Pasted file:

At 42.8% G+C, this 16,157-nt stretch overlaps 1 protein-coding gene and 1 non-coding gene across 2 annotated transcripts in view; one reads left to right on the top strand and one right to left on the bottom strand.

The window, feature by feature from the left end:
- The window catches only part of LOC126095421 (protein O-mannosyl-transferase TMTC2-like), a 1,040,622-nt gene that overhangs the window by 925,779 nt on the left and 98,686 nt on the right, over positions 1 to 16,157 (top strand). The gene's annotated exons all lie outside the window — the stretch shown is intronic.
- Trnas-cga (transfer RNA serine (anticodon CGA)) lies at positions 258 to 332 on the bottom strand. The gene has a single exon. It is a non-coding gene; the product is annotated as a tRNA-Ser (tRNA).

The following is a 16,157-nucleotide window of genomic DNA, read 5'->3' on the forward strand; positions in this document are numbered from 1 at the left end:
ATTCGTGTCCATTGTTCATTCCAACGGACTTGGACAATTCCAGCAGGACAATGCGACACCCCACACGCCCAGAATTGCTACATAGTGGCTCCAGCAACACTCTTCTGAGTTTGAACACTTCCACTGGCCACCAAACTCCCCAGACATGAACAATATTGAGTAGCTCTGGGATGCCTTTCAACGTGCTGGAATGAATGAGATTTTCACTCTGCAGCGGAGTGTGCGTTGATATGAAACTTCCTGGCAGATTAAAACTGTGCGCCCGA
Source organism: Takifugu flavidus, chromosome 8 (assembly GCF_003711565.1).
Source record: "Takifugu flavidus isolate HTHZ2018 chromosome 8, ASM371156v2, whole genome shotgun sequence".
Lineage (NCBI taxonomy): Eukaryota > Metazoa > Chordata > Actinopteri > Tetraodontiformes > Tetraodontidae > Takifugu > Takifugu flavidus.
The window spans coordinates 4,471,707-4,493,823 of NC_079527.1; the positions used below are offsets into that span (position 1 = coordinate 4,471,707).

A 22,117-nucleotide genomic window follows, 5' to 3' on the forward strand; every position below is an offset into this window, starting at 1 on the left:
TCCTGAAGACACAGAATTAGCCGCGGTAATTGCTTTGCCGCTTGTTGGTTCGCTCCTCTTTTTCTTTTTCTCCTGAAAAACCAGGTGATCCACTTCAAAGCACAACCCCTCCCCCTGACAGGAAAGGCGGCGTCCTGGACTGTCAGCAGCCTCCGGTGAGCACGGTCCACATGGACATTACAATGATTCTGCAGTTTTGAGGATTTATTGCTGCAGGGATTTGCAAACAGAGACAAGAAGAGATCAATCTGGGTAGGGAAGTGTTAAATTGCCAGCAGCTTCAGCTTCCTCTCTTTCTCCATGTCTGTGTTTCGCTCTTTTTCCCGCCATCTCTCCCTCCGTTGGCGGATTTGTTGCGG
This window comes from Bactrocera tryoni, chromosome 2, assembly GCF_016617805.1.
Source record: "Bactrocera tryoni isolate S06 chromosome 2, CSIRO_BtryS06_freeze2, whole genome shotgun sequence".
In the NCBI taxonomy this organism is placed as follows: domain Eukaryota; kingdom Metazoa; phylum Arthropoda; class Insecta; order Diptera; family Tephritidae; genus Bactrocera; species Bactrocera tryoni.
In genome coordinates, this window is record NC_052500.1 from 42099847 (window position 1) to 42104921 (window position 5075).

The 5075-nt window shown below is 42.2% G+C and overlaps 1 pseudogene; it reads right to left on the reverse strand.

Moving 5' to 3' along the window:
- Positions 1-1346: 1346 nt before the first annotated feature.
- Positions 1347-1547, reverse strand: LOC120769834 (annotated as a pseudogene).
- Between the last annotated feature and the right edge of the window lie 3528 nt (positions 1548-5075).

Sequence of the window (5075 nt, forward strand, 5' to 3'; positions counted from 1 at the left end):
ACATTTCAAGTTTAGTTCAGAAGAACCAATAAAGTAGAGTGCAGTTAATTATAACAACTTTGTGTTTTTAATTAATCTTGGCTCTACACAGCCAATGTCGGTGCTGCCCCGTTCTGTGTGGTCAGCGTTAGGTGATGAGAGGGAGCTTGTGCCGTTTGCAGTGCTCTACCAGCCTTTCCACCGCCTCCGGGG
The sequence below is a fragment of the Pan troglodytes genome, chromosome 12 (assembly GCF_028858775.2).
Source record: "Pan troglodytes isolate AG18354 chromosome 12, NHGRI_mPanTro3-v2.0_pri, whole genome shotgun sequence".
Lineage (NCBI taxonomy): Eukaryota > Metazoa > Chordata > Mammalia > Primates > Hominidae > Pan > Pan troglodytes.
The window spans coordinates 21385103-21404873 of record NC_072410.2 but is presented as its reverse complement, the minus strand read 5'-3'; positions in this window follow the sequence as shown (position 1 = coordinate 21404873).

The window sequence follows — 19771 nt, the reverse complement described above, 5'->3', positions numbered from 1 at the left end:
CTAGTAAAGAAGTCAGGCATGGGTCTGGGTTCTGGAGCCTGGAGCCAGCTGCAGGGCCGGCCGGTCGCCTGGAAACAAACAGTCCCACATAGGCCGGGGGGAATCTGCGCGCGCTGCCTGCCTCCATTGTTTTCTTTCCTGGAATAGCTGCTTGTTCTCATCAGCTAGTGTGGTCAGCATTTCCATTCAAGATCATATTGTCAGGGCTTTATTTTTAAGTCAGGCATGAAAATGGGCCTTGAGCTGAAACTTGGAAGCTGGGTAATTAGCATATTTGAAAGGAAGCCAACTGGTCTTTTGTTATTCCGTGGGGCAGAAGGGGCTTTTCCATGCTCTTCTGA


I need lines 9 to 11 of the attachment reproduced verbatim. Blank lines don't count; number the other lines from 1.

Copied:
Lineage (NCBI taxonomy): Eukaryota > Metazoa > Chordata > Actinopteri > Tetraodontiformes > Tetraodontidae > Takifugu > Takifugu flavidus.
The window spans coordinates 4,471,707-4,493,823 of NC_079527.1; the positions used below are offsets into that span (position 1 = coordinate 4,471,707).

A 22,117-nucleotide genomic window follows, 5' to 3' on the forward strand; every position below is an offset into this window, starting at 1 on the left: